First day of school — Fairfax County Public Schools are back in session today. Local police are reminding commuters to be wary of school traffic and buses. [Herndon Police Department]
Reston 101 — In case you need a basic primer, Mercia Hobson offers a brief description of the Planned Residential Community and its five village centers. [The Connection]
Something different at the end of the tunnel — Lake Anne students and staff painted a community circles mural at the entry to a tunnel on Fairway Drive on August 17. [Patch]
Nearby: Man who exposed himself found — Local police have found a man who exposed himself to a woman in a church parking lot over the weekend. Police released an image of the suspect yesterday. [WJLA, Fairfax County Police Department]
Photo by Ruth Sievers
To swing into the new season, the Reston Association will be hosting a Tennis Racquet Demo Day at the Lake Newport tennis courts on Saturday, May 12, from 11 a.m.-2 p.m.
Reston Association tennis program manager Rob Tucker will have several racquets on hand for people to try out, including some of the newest models from brands like Babolat, Wilson, Dunlop and Head.
Tennis instructors will also be there to show people how the racquets are used, and to help players figure out which racquet is right for their game.
Photo via Reston Association
Reston Soccer is hoping to organize dozens of young soccer players in uniform to attend Thursday’s Reston Association Board of Directors meeting to lobby for “a new home for Reston Soccer.”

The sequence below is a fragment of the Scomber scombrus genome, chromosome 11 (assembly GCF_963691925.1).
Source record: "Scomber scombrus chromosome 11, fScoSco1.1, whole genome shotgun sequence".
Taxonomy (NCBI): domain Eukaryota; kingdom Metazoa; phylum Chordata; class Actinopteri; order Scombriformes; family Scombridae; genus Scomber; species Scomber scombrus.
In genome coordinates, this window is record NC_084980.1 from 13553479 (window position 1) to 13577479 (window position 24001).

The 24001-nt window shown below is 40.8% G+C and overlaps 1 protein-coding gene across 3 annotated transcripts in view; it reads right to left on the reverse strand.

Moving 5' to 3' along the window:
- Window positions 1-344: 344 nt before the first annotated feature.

Reston Soccer President Robert Anguizola told Reston Now last month that the organization, which serves more than 1,500 youth soccer players, wants to turn two fields, preferably at RA”s Lake Newport Soccer, into artificial turf fields.
“We are doing a lot of things to improve player development,” Anguizola said . “One thing that is a big part of that is field and facility quality.”
Anguilzola will present a plan to the RA Board Thursday that takes Reston Soccer’s plans way beyond field conversion.
Said Reston Soccer in an email to members:
Reston Soccer will present its proposal for building a new home for Reston Soccer at Lake Newport Soccer fields which would include: 2 full size synthetic turf fields with plant derived infill (not tire crumb!); low glare LED lights; bathrooms; and a clubhouse!”
[We are] looking to partner with Reston Association and raise the funds via grassroots fundraising by Reston Soccer, proffers, corporate sponsorships, phased building over number of years if necessary. Eager to work with the community in a collaborative manner to minimize the impact and support the needs of the surrounding community.
While supplies last, we will give anyone that comes to the meeting to support Reston Soccer a Reston Strong jersey! Need to fill the room to the gills. We need to show that people love soccer in Reston and care about better fields!
The RA Board will not vote on this proposal Thursday; the presentation is for discussion only.
In 2013, RA gave South Lakes High School $50,000 for a $2 million project to convert two grass fields to turf. In turn, RA got places on the turf usage schedule. RA originally had committed $100,000 to the project.
Reston Soccer donated $150,000 to the SLHS project.
Anguizola said in June Reston Soccer has benefitted from additional playing time on the SLHS fields, Reston still needs additional turf fields.
The invader is Bladderwort, and Bill Kirkpatrick of Aquatic Environmental Consultants says its a particularly pesky and unusual aquatic plant that is not typically found in this part of Virginia.
Kirkpatrick is not sure why, but Lake Newport experienced a dramatic growth of the plant last summer. Bladderwort is ecologically beneficial for fish, insects in turtles, but eventually breaks loose and forms dense floating mats on the lake surface.
“RA staff does recognize the dense floating mats are really unsightly,” said Nicki Bellezza, RA’s Watershed Manager.